By Sanjiv Krishan Sood
The Director General Central Reserve Police Force vide their letter dt 23rd July 2019 addressed to one of their Sector commanders appears to be committing contempt of the court by giving an entire new interpretation to the order of Delhi High Court affirmed by the Supreme Court in the matter of grant of OGAS status and NFFU to the CPMF. They have introduced a totally new dimension to the meaning of “Organised Group ‘A’ Service” (OGAS) which doesn’t find mention either in the Delhi High Court Order or in the order of Supreme Court.
This development clearly indicates the reluctance of IPS officers to implement the court orders in letter and spirit, an apprehension which has been voiced by the cadre officers at many forums.
Ironically DG CRPF has referred to the attributes of OGAS notified by DOPT in 2009 which were advanced as the main argument by the Government in courts to deny the benefits to CPMF Cadre officers. The court had obviously debunked their argument that is why they came to a conclusion that the CPMF are organised since 1986. It is apparent that the CPMF cadres fulfilled the attributes applicable much before the attributes and conditions notified in 2009. Hence these have no relevance to the case of CPMF as these were not even conceived since the time CPMF have been declared as organised service by the courts.
Only two attributes for a service to be recoganised as an organised service existed in 1986 as per cadre review division of DOPT. These are (a) The cadre should be sufficiently large and (b) 50 % of vacancies at the entry level i.e. at the Junior Administrative level should be filled through direct recruitment. Additions were made through the monographs in 1993 and those are applicable to CPMF cadres.
Reliance of CRPF therefore on attributes notified in 2009 is not only misplaced but also mischievous and aimed at denying the CPMF cadre officers their rightful due for which they were compelled to undertake a lengthy legal battle.
Argument of DG CRPF in the above quoted letter that promotion is an administrative matter and courts have no jurisdiction is implicitly contemptuous of the orders of Courts. It is a well laid down principle of jurisprudence that the courts can intervene in policy matters if the policies are found to be arbitrary and violate Fundamental Rights.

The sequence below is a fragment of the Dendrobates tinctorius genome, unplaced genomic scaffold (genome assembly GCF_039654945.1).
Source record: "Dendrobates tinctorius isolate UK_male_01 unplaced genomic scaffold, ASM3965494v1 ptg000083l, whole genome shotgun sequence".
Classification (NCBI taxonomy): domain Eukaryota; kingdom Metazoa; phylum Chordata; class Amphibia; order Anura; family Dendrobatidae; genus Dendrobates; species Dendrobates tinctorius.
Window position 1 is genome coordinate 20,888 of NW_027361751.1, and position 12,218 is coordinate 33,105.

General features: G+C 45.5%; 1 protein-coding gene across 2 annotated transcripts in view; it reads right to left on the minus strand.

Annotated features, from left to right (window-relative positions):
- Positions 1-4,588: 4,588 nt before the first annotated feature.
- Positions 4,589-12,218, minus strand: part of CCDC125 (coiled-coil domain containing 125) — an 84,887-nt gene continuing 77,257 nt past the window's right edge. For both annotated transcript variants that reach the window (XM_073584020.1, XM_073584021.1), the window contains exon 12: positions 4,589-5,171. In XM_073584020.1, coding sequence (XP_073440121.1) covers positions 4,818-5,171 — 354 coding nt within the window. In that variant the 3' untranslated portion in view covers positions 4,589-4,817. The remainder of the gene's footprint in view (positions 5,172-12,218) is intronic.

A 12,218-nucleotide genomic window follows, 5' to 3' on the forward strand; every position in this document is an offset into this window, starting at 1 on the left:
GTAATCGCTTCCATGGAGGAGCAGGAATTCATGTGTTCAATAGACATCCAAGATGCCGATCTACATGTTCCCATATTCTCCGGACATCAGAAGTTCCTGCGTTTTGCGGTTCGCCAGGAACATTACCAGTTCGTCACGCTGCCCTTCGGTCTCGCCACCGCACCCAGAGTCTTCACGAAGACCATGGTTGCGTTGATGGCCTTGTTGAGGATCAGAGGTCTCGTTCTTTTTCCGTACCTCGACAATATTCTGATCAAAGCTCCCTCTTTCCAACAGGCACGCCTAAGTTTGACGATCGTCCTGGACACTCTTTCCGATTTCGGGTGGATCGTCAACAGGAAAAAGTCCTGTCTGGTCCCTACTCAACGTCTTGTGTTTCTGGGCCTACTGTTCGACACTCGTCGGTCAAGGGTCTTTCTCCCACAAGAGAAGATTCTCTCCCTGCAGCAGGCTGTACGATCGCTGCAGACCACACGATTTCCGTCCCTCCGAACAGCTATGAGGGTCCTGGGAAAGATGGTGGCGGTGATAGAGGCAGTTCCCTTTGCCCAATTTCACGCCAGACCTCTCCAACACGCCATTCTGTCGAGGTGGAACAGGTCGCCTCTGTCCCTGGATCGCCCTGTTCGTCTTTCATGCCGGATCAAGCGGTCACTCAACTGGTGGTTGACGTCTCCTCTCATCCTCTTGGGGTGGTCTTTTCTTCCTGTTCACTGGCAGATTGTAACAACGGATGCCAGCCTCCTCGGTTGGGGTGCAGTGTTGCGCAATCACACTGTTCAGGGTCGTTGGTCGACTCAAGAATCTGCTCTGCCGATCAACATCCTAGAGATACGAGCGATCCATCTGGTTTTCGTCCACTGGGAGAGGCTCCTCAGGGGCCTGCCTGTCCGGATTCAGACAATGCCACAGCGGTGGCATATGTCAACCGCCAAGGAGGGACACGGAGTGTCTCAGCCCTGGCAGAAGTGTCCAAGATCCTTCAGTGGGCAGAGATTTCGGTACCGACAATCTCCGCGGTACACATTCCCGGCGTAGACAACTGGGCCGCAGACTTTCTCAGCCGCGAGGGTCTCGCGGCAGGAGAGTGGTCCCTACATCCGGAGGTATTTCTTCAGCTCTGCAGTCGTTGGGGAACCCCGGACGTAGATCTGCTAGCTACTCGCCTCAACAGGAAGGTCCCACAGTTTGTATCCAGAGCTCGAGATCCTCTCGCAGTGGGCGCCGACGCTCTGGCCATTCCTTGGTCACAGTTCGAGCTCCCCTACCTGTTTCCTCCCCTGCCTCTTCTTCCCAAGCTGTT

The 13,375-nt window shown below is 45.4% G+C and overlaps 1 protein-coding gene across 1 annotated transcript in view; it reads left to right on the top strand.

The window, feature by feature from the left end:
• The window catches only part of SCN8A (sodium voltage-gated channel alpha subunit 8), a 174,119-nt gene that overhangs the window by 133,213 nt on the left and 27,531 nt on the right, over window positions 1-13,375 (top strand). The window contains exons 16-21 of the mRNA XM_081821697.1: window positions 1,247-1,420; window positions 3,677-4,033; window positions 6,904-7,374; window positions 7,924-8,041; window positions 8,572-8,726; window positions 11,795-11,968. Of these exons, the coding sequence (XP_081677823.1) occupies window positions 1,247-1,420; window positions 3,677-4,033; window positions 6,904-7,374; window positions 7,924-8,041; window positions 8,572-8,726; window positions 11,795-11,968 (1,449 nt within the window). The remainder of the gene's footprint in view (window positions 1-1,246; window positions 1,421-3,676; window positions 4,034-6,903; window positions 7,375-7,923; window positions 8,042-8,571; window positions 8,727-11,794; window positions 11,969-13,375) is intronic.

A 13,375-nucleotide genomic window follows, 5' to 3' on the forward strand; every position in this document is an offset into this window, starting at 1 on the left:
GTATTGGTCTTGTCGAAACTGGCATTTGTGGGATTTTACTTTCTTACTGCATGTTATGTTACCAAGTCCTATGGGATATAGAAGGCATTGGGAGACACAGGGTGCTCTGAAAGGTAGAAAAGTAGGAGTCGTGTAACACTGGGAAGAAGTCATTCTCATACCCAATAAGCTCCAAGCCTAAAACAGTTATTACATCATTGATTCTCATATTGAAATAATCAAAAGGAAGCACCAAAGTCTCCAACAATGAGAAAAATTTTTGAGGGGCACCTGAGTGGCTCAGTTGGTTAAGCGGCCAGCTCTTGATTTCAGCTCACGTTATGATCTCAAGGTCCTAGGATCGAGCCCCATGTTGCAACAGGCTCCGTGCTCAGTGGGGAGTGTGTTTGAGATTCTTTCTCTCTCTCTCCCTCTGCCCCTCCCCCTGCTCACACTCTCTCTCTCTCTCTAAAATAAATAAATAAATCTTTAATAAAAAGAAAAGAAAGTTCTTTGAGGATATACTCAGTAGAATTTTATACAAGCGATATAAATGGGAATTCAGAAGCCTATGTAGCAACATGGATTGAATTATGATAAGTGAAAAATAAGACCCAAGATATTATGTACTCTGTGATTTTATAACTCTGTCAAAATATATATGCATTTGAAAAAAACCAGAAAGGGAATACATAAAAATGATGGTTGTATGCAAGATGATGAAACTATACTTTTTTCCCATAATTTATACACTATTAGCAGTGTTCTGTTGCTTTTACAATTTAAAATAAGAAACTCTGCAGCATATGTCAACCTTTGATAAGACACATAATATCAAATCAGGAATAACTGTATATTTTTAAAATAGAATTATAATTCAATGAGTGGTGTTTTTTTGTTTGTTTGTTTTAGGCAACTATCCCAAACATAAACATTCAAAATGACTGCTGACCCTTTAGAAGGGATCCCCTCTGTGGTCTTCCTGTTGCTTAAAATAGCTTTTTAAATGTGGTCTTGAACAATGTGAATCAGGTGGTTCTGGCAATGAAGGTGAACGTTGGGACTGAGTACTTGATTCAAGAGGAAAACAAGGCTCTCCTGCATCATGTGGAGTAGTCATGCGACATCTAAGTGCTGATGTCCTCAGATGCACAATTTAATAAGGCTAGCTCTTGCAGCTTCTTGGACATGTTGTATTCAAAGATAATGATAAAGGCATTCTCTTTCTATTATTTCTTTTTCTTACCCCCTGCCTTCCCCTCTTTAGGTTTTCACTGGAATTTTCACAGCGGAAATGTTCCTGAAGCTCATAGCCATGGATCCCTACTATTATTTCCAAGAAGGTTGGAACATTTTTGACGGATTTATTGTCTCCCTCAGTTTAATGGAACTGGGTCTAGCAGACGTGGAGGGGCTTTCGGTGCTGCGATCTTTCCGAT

That the denial of OGAS status to CPMF and consequential denial of benefits of NFFU was arbitrary and violated Fundamental Rights of Cadre officers has been amply proved in the court by the petitioners i.e. the cadre officers.
CRPF has issued the ibid letter in-spite of clear cut directions of DOPT dt 12th July that the status of Organised service has been accorded to the five Paramilitary forces i.e. BSF, CRPF, ITBP, CISF and SSB consequent upon Court Orders is clearly aimed at obfuscating the issue further and somehow not implement the court orders.
Framing and notification of service rules is a prerequisite of an Organised Service. The grant of OGAS status therefore requires that service rules must be framed at the earliest for the CPMF on lines of all other organised services. However, this is in conflict with the interests of IPS as it will ensure that all cadre posts will be manned by the CPMF cadre officers. This emanates from the fact that all the posts of CPMF are cadre posts. None of the posts being ex- cadre posts, these IPS officers will have no claims over the posts presently manned by them in violation of the fundamental Rights of Cadre officers.
This scenario is what has rattled the IPS fraternity as they do not want their stranglehold on these forces to wither away. The policy level leadership positions that they occupy is enabling them to advance their cause through illegal orders such as the one issued by DG CRPF. The posts of IG (Personnel) in all these forces except SSB are occupied by IPS officers and it is they who prepare the brief of these cases and project them to the bureaucrats. This enables them to overrule the advice of cadre officers which has the legal backing of Court orders. The voice of Cadre officers is thus never heard in the corridors of power and decision makers in the ministry.
It is indeed ironic that the justified demands of cadre officers are sought to be subverted through such underhand tactics by these IPS officers in order to retain and further advance their own interests. It is said that the Government is the biggest litigant in India. Instructions to reduce litigation by the Executive are repeatedly thwarted through mischievous tactics as above.
It is clear that the IPS lobby at the helm of affairs in these organisations with strong support from bureaucracy doesn’t want to relinquish their hegemony over these forces. They appear to be inexorably pushing the cadre officers towards another prolonged episode of legal battle to enforce their Fundamental Right and implementation of a court order upholding their justified demands. (IPA Service)
The writer is former ADG of BSF.